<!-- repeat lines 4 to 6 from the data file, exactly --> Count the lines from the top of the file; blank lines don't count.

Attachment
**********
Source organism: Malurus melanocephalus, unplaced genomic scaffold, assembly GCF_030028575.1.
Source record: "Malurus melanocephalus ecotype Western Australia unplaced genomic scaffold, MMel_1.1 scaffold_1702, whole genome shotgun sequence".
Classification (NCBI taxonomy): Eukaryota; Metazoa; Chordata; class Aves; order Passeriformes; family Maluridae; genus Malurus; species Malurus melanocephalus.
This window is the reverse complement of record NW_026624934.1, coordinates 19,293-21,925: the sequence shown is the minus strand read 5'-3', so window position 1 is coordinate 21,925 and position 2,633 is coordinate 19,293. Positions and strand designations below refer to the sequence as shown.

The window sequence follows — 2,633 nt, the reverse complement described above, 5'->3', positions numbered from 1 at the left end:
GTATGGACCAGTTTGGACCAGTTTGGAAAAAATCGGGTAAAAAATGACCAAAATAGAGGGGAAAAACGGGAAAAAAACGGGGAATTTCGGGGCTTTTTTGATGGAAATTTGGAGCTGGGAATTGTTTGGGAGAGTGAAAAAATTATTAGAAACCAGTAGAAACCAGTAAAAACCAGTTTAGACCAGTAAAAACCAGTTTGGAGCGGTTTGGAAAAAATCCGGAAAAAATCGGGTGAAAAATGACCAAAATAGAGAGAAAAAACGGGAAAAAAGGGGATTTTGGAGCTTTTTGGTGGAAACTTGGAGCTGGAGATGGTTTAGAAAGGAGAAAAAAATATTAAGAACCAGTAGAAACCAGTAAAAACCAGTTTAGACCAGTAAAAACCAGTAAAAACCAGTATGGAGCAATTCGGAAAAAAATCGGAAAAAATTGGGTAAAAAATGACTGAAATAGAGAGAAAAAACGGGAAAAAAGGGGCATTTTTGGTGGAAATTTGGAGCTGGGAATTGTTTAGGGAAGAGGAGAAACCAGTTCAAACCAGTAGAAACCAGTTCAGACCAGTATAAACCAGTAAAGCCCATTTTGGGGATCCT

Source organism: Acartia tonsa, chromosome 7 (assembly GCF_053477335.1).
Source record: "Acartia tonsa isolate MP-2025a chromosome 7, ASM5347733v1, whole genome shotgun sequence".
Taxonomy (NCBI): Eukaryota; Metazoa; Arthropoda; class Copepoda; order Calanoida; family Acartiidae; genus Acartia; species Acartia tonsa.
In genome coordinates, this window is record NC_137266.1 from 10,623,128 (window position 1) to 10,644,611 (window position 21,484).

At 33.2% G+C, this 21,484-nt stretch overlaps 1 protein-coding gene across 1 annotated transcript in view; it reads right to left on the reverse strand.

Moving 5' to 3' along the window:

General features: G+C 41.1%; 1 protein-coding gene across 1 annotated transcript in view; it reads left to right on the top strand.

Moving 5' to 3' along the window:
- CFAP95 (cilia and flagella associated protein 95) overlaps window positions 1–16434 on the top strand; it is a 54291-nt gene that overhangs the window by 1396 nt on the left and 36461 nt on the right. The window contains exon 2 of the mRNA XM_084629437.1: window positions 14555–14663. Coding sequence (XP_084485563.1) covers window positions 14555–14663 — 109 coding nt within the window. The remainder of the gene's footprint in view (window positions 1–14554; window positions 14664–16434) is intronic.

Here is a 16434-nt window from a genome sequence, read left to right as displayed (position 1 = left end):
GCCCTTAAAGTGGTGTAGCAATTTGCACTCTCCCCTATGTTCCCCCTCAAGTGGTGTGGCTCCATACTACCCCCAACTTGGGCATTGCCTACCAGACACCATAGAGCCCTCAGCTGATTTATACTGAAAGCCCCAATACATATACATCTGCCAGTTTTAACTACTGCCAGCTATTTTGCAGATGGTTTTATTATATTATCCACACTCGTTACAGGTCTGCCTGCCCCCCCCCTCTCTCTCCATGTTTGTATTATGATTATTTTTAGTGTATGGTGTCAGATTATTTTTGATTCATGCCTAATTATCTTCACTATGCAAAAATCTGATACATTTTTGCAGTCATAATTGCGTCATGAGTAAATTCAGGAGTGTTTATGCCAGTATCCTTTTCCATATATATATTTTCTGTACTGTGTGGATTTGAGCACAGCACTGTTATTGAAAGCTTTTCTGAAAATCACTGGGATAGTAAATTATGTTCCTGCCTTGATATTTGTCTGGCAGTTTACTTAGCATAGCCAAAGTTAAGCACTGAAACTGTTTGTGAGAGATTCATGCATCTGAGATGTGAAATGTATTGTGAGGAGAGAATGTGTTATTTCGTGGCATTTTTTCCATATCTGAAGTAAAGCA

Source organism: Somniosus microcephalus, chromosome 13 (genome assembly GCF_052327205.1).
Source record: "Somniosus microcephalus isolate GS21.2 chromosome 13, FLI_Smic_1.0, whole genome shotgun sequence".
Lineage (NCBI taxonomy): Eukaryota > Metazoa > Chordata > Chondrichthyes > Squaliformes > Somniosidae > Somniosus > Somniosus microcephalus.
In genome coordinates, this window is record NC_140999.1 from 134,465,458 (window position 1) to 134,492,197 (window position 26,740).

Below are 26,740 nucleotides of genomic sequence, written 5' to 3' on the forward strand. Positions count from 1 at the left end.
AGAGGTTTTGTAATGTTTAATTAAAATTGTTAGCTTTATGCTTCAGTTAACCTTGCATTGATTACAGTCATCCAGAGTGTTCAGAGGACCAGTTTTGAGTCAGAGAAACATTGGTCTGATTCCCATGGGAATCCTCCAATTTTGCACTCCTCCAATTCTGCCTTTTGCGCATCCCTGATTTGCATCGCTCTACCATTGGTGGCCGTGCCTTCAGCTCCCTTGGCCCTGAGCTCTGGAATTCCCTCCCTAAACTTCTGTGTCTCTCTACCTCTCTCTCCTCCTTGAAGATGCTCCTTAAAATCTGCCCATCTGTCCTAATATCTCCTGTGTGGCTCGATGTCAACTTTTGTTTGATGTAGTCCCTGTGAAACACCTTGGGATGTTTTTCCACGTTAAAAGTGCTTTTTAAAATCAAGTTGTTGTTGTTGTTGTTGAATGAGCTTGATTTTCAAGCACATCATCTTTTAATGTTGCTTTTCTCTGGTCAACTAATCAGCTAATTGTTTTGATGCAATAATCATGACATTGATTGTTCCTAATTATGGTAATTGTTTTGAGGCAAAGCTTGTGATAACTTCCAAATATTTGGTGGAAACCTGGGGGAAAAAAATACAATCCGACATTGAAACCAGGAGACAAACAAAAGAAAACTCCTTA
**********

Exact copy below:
This window is the reverse complement of record NW_026624934.1, coordinates 19,293-21,925: the sequence shown is the minus strand read 5'-3', so window position 1 is coordinate 21,925 and position 2,633 is coordinate 19,293. Positions and strand designations below refer to the sequence as shown.

The window sequence follows — 2,633 nt, the reverse complement described above, 5'->3', positions numbered from 1 at the left end:
GTATGGACCAGTTTGGACCAGTTTGGAAAAAATCGGGTAAAAAATGACCAAAATAGAGGGGAAAAACGGGAAAAAAACGGGGAATTTCGGGGCTTTTTTGATGGAAATTTGGAGCTGGGAATTGTTTGGGAGAGTGAAAAAATTATTAGAAACCAGTAGAAACCAGTAAAAACCAGTTTAGACCAGTAAAAACCAGTTTGGAGCGGTTTGGAAAAAATCCGGAAAAAATCGGGTGAAAAATGACCAAAATAGAGAGAAAAAACGGGAAAAAAGGGGATTTTGGAGCTTTTTGGTGGAAACTTGGAGCTGGAGATGGTTTAGAAAGGAGAAAAAAATATTAAGAACCAGTAGAAACCAGTAAAAACCAGTTTAGACCAGTAAAAACCAGTAAAAACCAGTATGGAGCAATTCGGAAAAAAATCGGAAAAAATTGGGTAAAAAATGACTGAAATAGAGAGAAAAAACGGGAAAAAAGGGGCATTTTTGGTGGAAATTTGGAGCTGGGAATTGTTTAGGGAAGAGGAGAAACCAGTTCAAACCAGTAGAAACCAGTTCAGACCAGTATAAACCAGTAAAGCCCATTTTGGGGATCCT